Introduction: Your paper should contain a clear introduction. This introduction should be an extension of your abstract in the sense that it identifies an event in the history of science or mathematics and sets up the thesis and argument which is to follow. Tell the reader what your paper is about why you wrote it. Do not waste space or try your reader’s patience by opening with grand generalizations about the history of philosophy or mankind, how long people have asked a particular question, the human condition, etc. Do not provide extensive biographies of the historical figures unless their biography is relevant to your thesis
Conclusions: Your conclusion should not merely summarize what readers have already encountered in the paper. If by the time readers get to the end of the paper they don’t know what your thesis is or why it is significant, then the paper has not done its job. Think of your conclusion as a place to bring your ideas to closure, not by summarizing them but by exploring how they are significant and meaningful. The conclusion is the place to discuss why the issue you have been addressing is important. This is the ONLY time in your paper when you might make some connection between what the text has taught you and more general ideals or opinions.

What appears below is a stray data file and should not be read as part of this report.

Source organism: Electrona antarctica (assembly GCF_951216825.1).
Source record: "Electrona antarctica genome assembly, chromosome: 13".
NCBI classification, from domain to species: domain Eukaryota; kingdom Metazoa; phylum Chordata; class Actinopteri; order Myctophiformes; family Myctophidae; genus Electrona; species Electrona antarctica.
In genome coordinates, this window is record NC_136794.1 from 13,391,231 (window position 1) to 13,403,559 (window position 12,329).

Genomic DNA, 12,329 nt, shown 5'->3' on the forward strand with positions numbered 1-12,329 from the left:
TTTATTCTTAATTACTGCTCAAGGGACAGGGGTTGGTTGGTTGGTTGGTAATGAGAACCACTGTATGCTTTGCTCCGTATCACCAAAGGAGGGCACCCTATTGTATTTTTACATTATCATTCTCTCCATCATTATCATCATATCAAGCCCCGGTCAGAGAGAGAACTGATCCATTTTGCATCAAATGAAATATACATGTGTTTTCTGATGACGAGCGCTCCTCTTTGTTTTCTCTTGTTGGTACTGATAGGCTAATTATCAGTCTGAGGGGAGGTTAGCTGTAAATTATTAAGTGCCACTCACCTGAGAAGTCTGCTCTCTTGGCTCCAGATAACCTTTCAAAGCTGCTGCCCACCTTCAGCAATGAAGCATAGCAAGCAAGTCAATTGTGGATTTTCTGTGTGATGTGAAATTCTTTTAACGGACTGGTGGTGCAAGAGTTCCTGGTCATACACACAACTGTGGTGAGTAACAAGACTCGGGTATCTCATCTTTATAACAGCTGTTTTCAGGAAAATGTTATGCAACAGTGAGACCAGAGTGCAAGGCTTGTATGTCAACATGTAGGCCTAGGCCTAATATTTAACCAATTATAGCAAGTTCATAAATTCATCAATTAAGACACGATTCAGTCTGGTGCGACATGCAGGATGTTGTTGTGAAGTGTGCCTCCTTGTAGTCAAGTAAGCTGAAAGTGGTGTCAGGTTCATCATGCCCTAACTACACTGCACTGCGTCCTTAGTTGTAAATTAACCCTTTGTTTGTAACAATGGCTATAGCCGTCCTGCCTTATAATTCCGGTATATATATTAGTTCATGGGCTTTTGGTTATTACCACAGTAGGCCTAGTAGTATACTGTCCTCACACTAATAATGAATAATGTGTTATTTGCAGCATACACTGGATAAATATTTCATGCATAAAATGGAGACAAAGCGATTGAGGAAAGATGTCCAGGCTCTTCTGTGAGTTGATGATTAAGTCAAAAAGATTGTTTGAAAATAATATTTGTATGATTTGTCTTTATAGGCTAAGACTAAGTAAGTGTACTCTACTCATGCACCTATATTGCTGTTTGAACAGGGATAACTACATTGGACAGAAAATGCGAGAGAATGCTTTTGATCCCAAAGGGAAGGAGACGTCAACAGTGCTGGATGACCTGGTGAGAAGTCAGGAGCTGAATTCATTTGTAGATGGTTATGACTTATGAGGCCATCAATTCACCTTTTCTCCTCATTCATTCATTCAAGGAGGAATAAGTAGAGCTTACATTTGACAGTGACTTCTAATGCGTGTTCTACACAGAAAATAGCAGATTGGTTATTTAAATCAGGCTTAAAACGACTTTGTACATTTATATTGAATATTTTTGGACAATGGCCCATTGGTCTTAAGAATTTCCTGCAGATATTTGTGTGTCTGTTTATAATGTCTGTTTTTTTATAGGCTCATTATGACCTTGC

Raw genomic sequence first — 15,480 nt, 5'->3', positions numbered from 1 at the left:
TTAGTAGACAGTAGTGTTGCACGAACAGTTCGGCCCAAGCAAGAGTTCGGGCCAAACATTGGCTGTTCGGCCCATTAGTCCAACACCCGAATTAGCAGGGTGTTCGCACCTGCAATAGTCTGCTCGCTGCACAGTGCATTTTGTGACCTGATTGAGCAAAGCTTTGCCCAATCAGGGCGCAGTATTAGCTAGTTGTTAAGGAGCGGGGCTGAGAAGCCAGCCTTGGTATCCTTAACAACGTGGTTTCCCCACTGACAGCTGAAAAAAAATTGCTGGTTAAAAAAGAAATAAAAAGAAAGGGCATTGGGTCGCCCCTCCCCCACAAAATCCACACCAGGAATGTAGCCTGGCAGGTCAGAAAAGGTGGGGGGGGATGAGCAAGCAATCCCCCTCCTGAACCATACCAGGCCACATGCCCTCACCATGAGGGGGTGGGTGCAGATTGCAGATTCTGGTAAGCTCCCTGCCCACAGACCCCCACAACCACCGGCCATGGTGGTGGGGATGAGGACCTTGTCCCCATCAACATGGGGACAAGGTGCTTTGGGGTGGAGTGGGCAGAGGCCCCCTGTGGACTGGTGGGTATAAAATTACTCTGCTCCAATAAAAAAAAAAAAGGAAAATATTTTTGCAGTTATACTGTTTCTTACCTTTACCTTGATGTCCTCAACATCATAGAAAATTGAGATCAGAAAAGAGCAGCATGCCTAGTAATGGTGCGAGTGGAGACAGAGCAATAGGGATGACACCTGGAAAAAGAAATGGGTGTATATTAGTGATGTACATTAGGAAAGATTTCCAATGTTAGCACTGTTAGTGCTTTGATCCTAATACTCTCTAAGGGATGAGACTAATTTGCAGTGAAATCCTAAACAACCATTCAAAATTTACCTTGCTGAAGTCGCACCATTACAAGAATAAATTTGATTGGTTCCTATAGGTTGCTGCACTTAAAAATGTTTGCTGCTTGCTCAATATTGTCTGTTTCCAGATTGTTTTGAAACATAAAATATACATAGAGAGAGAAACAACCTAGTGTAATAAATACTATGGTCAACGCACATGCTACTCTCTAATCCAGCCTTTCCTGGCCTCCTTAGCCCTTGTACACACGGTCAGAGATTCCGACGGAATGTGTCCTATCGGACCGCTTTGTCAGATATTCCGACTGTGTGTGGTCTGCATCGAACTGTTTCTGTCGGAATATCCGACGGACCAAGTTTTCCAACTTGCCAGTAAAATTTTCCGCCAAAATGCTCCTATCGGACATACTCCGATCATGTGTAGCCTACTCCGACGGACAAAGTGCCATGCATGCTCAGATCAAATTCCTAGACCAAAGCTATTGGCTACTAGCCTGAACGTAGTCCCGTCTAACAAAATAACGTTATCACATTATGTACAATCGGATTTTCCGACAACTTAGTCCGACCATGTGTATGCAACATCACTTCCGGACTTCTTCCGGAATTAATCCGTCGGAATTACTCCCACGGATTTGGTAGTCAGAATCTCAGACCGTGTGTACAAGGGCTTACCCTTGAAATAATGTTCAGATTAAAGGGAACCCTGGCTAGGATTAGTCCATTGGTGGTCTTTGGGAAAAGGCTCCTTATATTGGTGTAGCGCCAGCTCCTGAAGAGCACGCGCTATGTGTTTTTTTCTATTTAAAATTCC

Your Audience: Your audience for this essay will be people in the academic community who, for the main part, have not focused on and analyzed the particular issue you address as closely as you are going to. Since your audience is an academic one, this means that you must meet certain academic expectations. You should also keep in mind that an academic paper should make sense to readers outside of our small class. This means that you might need to add more explanation than if you were just writing for our class.
The Writing Process: Drafting: If you are stuck try free writing about your topic generally. Then take your free-writing and focus in on one or two particularly interesting or striking ideas. Then draft a plan or outline. If you don’t have a clear outline your paper is likely to be confusing and repetitive. Remember that your goal is to develop an argument. This should be difficult. If you are finding it easy to write 15 pages of complicated philosophy, the chances are, you are not focusing on a single idea or analyzing anything in detail. It is easy to write generally and superficially about lots of ideas.
Organizing: Decide how you are going to organize your ideas and information. What information and examples support each idea? There is no single correct way to organize a paper since your organization will largely depend on how you approach the paper. However, you should give your readers “road signs” that articulate the main ideas that you are presenting. A clear focus statement (thesis) and transitions between paragraphs (topic sentences) and between sentences are very helpful to readers.